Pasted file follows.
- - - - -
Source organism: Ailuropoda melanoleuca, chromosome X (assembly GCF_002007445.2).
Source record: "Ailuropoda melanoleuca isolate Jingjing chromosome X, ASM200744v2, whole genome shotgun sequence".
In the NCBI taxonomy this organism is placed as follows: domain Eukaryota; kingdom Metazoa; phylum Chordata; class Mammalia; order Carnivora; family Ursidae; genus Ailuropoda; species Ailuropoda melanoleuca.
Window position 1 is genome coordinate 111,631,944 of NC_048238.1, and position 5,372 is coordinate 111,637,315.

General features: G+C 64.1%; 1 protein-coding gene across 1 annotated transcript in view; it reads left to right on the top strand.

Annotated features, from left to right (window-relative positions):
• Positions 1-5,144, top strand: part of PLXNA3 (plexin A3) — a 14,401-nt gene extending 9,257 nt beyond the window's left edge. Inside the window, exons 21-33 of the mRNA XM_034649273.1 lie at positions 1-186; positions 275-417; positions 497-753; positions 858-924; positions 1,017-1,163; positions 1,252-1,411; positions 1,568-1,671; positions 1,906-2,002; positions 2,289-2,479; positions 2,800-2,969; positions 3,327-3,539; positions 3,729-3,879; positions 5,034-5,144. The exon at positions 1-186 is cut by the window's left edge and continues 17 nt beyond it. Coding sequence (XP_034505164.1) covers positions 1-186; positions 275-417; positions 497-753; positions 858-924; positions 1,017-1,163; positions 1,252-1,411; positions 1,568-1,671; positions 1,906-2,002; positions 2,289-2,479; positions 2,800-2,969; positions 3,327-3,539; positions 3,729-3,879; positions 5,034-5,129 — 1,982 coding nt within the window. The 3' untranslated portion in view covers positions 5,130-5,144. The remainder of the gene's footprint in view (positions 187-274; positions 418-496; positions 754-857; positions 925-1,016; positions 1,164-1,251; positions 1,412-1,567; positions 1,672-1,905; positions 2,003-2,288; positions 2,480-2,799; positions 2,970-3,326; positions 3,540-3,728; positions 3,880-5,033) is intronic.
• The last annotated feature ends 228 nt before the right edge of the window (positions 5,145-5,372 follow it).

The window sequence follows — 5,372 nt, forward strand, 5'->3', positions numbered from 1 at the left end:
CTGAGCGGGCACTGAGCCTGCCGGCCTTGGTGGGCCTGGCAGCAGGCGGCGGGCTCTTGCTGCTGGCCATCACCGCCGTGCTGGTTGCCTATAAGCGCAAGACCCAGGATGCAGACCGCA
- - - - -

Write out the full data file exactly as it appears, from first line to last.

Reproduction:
Source organism: Ailuropoda melanoleuca, chromosome X (assembly GCF_002007445.2).
Source record: "Ailuropoda melanoleuca isolate Jingjing chromosome X, ASM200744v2, whole genome shotgun sequence".
In the NCBI taxonomy this organism is placed as follows: domain Eukaryota; kingdom Metazoa; phylum Chordata; class Mammalia; order Carnivora; family Ursidae; genus Ailuropoda; species Ailuropoda melanoleuca.
Window position 1 is genome coordinate 111,631,944 of NC_048238.1, and position 5,372 is coordinate 111,637,315.

General features: G+C 64.1%; 1 protein-coding gene across 1 annotated transcript in view; it reads left to right on the top strand.

Annotated features, from left to right (window-relative positions):
• Positions 1-5,144, top strand: part of PLXNA3 (plexin A3) — a 14,401-nt gene extending 9,257 nt beyond the window's left edge. Inside the window, exons 21-33 of the mRNA XM_034649273.1 lie at positions 1-186; positions 275-417; positions 497-753; positions 858-924; positions 1,017-1,163; positions 1,252-1,411; positions 1,568-1,671; positions 1,906-2,002; positions 2,289-2,479; positions 2,800-2,969; positions 3,327-3,539; positions 3,729-3,879; positions 5,034-5,144. The exon at positions 1-186 is cut by the window's left edge and continues 17 nt beyond it. Coding sequence (XP_034505164.1) covers positions 1-186; positions 275-417; positions 497-753; positions 858-924; positions 1,017-1,163; positions 1,252-1,411; positions 1,568-1,671; positions 1,906-2,002; positions 2,289-2,479; positions 2,800-2,969; positions 3,327-3,539; positions 3,729-3,879; positions 5,034-5,129 — 1,982 coding nt within the window. The 3' untranslated portion in view covers positions 5,130-5,144. The remainder of the gene's footprint in view (positions 187-274; positions 418-496; positions 754-857; positions 925-1,016; positions 1,164-1,251; positions 1,412-1,567; positions 1,672-1,905; positions 2,003-2,288; positions 2,480-2,799; positions 2,970-3,326; positions 3,540-3,728; positions 3,880-5,033) is intronic.
• The last annotated feature ends 228 nt before the right edge of the window (positions 5,145-5,372 follow it).

The window sequence follows — 5,372 nt, forward strand, 5'->3', positions numbered from 1 at the left end:
CTGAGCGGGCACTGAGCCTGCCGGCCTTGGTGGGCCTGGCAGCAGGCGGCGGGCTCTTGCTGCTGGCCATCACCGCCGTGCTGGTTGCCTATAAGCGCAAGACCCAGGATGCAGACCGCA